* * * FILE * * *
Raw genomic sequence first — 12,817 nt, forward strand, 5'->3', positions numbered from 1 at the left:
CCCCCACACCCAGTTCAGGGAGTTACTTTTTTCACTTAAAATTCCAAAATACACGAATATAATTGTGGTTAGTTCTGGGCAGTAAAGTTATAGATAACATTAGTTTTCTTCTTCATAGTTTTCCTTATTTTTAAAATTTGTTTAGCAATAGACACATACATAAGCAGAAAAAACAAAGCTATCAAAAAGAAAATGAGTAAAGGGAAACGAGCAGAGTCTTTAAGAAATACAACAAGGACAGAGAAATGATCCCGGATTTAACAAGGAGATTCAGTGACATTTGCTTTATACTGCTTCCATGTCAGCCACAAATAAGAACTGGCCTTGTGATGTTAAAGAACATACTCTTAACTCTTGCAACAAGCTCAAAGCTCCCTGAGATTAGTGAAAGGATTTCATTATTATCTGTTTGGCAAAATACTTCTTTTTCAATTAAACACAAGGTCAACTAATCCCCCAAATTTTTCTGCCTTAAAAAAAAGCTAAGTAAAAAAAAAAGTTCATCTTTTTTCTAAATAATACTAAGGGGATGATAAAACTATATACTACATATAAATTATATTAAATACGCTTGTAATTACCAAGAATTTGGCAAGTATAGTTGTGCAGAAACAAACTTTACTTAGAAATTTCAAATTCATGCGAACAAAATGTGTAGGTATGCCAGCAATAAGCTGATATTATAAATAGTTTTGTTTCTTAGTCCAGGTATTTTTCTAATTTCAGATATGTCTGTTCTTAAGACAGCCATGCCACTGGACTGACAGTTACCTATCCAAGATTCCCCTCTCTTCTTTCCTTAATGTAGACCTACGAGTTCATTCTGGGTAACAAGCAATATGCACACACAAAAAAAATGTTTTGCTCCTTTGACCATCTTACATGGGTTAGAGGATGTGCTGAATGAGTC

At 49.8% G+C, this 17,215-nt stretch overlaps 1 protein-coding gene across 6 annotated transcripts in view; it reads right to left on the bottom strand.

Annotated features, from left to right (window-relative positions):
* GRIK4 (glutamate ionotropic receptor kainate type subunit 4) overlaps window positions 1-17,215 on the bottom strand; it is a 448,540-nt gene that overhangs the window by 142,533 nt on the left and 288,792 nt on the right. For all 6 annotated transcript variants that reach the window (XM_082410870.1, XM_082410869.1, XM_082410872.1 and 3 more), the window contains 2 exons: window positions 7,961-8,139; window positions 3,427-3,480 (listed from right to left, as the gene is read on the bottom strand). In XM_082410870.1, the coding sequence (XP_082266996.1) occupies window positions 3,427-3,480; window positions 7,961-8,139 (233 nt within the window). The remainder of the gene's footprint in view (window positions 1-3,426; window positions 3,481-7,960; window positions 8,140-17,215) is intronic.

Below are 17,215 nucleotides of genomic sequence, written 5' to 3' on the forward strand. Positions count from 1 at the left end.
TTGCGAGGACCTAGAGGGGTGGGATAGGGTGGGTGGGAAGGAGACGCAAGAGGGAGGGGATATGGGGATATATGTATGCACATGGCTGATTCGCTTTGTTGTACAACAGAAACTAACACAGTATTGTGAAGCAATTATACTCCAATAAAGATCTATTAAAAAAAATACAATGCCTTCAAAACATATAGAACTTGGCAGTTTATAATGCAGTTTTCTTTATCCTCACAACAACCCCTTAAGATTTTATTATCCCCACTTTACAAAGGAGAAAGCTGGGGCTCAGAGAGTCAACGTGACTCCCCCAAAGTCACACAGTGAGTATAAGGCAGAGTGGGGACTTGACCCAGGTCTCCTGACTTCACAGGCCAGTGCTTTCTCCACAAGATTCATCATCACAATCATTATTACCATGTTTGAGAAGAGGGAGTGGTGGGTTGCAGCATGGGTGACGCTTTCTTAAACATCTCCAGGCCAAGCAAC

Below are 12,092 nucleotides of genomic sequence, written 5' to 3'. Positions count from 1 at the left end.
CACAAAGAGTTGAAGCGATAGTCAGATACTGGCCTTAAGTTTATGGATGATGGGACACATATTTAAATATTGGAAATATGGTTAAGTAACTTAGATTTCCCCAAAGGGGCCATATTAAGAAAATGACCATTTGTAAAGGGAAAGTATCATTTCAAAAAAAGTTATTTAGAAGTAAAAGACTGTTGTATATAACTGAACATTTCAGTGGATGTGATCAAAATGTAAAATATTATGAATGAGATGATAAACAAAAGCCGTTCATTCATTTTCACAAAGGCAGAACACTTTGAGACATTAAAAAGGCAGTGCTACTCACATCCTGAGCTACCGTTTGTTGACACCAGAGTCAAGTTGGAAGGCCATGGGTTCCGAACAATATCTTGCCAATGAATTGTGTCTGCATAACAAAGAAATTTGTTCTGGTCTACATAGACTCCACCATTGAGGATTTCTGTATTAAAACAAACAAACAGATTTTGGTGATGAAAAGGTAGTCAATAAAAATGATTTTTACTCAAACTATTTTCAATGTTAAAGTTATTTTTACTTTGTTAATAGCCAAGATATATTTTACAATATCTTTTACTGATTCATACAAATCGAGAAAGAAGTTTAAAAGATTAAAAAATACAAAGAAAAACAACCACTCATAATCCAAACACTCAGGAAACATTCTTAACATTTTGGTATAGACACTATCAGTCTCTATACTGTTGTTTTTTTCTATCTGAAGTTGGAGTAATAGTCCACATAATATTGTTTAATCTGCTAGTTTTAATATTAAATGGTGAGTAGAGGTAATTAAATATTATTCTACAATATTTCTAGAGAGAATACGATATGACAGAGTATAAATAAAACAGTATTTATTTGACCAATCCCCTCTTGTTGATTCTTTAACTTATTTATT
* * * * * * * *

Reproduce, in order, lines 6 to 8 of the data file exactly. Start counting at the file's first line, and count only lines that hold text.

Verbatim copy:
Below are 17,215 nucleotides of genomic sequence, written 5' to 3' on the forward strand. Positions count from 1 at the left end.
TTGCGAGGACCTAGAGGGGTGGGATAGGGTGGGTGGGAAGGAGACGCAAGAGGGAGGGGATATGGGGATATATGTATGCACATGGCTGATTCGCTTTGTTGTACAACAGAAACTAACACAGTATTGTGAAGCAATTATACTCCAATAAAGATCTATTAAAAAAAATACAATGCCTTCAAAACATATAGAACTTGGCAGTTTATAATGCAGTTTTCTTTATCCTCACAACAACCCCTTAAGATTTTATTATCCCCACTTTACAAAGGAGAAAGCTGGGGCTCAGAGAGTCAACGTGACTCCCCCAAAGTCACACAGTGAGTATAAGGCAGAGTGGGGACTTGACCCAGGTCTCCTGACTTCACAGGCCAGTGCTTTCTCCACAAGATTCATCATCACAATCATTATTACCATGTTTGAGAAGAGGGAGTGGTGGGTTGCAGCATGGGTGACGCTTTCTTAAACATCTCCAGGCCAAGCAAC

Below are 12,092 nucleotides of genomic sequence, written 5' to 3'. Positions count from 1 at the left end.